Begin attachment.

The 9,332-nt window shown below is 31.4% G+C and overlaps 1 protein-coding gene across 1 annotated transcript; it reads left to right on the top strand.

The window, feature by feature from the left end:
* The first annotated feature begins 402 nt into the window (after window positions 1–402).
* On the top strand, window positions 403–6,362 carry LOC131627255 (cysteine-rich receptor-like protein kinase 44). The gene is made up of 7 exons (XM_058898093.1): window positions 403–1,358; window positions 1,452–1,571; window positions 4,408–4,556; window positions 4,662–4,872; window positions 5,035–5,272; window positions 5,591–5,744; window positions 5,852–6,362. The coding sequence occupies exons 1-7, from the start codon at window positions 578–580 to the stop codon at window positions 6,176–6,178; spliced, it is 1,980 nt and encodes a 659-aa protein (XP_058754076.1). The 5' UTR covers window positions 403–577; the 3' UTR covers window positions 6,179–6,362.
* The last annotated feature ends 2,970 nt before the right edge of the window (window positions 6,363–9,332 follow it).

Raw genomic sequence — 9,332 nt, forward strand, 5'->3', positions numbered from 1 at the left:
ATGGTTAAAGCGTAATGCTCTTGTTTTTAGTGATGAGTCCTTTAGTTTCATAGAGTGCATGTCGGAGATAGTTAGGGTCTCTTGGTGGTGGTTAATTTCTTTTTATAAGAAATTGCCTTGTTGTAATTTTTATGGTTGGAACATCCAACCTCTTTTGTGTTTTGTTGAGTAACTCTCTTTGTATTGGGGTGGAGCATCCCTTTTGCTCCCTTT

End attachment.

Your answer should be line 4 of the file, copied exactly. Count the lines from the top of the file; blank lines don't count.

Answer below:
* On the top strand, window positions 403–6,362 carry LOC131627255 (cysteine-rich receptor-like protein kinase 44). The gene is made up of 7 exons (XM_058898093.1): window positions 403–1,358; window positions 1,452–1,571; window positions 4,408–4,556; window positions 4,662–4,872; window positions 5,035–5,272; window positions 5,591–5,744; window positions 5,852–6,362. The coding sequence occupies exons 1-7, from the start codon at window positions 578–580 to the stop codon at window positions 6,176–6,178; spliced, it is 1,980 nt and encodes a 659-aa protein (XP_058754076.1). The 5' UTR covers window positions 403–577; the 3' UTR covers window positions 6,179–6,362.